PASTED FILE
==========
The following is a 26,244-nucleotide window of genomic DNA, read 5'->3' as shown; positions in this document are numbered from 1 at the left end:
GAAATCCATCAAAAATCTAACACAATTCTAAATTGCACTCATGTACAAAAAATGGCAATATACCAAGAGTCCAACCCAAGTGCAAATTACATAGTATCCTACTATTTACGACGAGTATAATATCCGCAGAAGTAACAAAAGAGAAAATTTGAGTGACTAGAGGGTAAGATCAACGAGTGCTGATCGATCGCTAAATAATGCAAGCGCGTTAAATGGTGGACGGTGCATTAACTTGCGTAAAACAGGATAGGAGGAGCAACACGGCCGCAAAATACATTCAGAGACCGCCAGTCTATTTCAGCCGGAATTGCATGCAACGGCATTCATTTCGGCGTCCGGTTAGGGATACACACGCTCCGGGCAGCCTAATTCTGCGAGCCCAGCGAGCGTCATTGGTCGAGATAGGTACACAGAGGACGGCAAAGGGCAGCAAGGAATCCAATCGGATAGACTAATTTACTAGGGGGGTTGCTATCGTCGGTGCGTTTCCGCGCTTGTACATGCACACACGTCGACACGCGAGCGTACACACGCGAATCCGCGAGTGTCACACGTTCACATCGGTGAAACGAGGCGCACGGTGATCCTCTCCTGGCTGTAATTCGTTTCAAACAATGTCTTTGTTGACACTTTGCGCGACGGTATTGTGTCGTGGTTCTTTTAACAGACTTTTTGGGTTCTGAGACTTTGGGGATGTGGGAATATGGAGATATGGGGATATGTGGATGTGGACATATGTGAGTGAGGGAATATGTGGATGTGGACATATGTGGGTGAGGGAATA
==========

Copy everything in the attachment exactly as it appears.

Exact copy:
The following is a 26,244-nucleotide window of genomic DNA, read 5'->3' as shown; positions in this document are numbered from 1 at the left end:
GAAATCCATCAAAAATCTAACACAATTCTAAATTGCACTCATGTACAAAAAATGGCAATATACCAAGAGTCCAACCCAAGTGCAAATTACATAGTATCCTACTATTTACGACGAGTATAATATCCGCAGAAGTAACAAAAGAGAAAATTTGAGTGACTAGAGGGTAAGATCAACGAGTGCTGATCGATCGCTAAATAATGCAAGCGCGTTAAATGGTGGACGGTGCATTAACTTGCGTAAAACAGGATAGGAGGAGCAACACGGCCGCAAAATACATTCAGAGACCGCCAGTCTATTTCAGCCGGAATTGCATGCAACGGCATTCATTTCGGCGTCCGGTTAGGGATACACACGCTCCGGGCAGCCTAATTCTGCGAGCCCAGCGAGCGTCATTGGTCGAGATAGGTACACAGAGGACGGCAAAGGGCAGCAAGGAATCCAATCGGATAGACTAATTTACTAGGGGGGTTGCTATCGTCGGTGCGTTTCCGCGCTTGTACATGCACACACGTCGACACGCGAGCGTACACACGCGAATCCGCGAGTGTCACACGTTCACATCGGTGAAACGAGGCGCACGGTGATCCTCTCCTGGCTGTAATTCGTTTCAAACAATGTCTTTGTTGACACTTTGCGCGACGGTATTGTGTCGTGGTTCTTTTAACAGACTTTTTGGGTTCTGAGACTTTGGGGATGTGGGAATATGGAGATATGGGGATATGTGGATGTGGACATATGTGAGTGAGGGAATATGTGGATGTGGACATATGTGGGTGAGGGAATA